"There's a solution in place today," Whelan added. "Federal laws protect our competitors from the kind of behavior that worries the PUC," Whelan said. "The Telecommunications Act of 1996, which governs our industry, prohibits Bell Atlantic from discriminating against its competitors. The Act was written to promote local competition by regulating single, integrated companies like Bell Atlantic, not cutting them into half-entities that would result from this split. And the PUC's performance measurements and penalties add teeth to the federal law."

Whelan added that Bell Atlantic-Pennsylvania has offered local toll calling in competition with others for more than a decade without any claims of discriminatory treatment. Those competitors have flourished. "The numbers don't lie," Whelan said. "Competitors have captured almost a third of Bell Atlantic's-Pennsylvania's local toll business in this hotly contested market."

Needless Job Uncertainty, Frustration for Thousands of Pennsylvanians

Under the PUC's proposal, Bell Atlantic also will have to split its workforce, establish separate payroll and other human resources computer systems, create separate labor contracts, and occupy separate buildings.

The employees of each affiliate would have to process as many as 15,500 of the 18,800 service orders Bell Atlantic handles every day - once on the wholesale side, once on the retail side.

"The scale of work required is enormous, and does not even take into account the cost to Bell Atlantic of customer confusion, productivity losses and employee turnover that would result from full structural separation," Whelan said.

A Better Solution: Functional, Not Structural Separation

The Bell Atlantic filing proposes a far less radical, two-part solution that will guarantee that competitors can gain access to the network services they need:

      1. The PUC should require Bell Atlantic to continue to provide traditional telephone services, called "circuit-based" services, in Pennsylvania under the same internal wholesale/retail separation requirements the company meets today. "That system works for all competitors and customers, and it is fair," Whelan said. Moreover, all of Bell Atlantic-Pennsylvania's wholesale services to competitor customers are subject to the PUC's tough performance standards and remedies. "Those standards have teeth, and force us to pay substantial financial credits to CLECs if they receive poor service. We are prepared to adhere to these standards in serving our competitors," Whelan noted.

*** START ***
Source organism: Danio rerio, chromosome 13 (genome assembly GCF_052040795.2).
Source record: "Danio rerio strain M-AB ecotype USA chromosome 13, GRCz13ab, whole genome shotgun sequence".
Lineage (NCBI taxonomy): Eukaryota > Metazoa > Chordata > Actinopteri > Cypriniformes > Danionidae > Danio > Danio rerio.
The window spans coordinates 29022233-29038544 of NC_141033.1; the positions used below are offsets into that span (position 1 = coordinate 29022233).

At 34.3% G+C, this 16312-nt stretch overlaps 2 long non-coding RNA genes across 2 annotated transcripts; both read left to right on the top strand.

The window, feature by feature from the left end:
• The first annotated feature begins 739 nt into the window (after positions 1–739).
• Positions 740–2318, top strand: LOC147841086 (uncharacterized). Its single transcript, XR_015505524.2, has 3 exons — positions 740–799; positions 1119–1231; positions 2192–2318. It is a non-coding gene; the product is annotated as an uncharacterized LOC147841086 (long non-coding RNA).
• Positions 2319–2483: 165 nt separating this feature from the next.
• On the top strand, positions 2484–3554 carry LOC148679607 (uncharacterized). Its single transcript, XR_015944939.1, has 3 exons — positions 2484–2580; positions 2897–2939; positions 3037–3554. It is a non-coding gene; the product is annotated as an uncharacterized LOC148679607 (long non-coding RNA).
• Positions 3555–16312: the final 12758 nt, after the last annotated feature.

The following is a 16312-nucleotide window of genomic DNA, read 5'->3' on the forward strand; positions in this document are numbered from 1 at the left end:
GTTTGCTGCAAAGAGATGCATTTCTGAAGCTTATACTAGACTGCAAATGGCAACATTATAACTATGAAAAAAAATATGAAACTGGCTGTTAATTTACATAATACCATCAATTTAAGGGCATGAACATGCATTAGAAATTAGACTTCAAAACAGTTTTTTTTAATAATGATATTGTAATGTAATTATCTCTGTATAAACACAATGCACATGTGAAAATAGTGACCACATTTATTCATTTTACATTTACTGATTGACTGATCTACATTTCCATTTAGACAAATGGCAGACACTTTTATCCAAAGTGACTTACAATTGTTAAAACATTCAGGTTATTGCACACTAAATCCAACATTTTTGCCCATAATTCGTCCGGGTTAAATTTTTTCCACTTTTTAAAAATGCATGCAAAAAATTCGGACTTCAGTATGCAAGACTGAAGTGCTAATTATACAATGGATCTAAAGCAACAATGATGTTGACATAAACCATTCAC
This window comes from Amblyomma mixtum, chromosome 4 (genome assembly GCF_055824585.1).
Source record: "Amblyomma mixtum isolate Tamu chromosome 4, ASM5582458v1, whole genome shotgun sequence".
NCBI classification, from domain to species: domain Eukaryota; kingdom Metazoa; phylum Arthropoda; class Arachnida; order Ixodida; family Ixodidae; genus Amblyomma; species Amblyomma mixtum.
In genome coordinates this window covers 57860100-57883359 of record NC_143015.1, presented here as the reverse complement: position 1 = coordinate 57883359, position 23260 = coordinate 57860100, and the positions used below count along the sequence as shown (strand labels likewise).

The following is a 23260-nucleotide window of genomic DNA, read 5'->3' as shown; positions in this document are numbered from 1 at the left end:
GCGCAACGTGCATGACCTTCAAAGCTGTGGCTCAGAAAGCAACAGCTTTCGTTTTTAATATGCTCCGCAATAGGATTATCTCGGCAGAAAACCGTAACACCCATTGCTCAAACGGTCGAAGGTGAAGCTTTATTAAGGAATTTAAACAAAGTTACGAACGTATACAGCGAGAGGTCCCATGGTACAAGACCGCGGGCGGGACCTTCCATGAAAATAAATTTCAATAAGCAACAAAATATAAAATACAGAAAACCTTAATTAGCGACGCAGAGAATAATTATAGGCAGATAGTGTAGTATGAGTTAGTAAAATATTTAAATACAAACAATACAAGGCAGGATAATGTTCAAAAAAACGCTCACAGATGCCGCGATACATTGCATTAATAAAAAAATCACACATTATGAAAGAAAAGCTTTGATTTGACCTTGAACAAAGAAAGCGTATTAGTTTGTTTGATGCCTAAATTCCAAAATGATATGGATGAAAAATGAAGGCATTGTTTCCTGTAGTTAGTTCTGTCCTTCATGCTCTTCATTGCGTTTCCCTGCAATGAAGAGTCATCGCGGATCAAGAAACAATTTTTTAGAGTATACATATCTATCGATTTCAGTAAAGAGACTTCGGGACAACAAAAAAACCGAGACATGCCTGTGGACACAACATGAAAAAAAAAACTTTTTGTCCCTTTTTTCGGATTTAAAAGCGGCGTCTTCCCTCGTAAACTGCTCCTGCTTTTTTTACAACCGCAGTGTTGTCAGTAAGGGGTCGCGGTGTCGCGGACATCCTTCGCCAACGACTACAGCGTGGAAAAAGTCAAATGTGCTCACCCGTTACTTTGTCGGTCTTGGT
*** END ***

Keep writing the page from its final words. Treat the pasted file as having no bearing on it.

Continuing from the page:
2. Bell Atlantic's non circuit-based services, including data, would be provided by a separate subsidiary. Every interconnection or wholesale service the data affiliate needs from Bell Atlantic could be purchased from the company at arm's length, just like a competitor.

      Other parties will have an opportunity to comment on Bell Atlantic's filing, and hearings will be held in September. The PUC is expected to act on the filing by the end of the year.

      Bell Atlantic is at the forefront of the new communications and information industry. With more than 44 million telephone access lines and more than 20 million wireless customers worldwide, Bell Atlantic companies are premier providers of advanced wireline voice and data services, market leaders in wireless services and the world's largest publishers of directory information. Bell Atlantic companies are also among the world's largest investors in high-growth global communications markets, with operations and investments in 23 countries.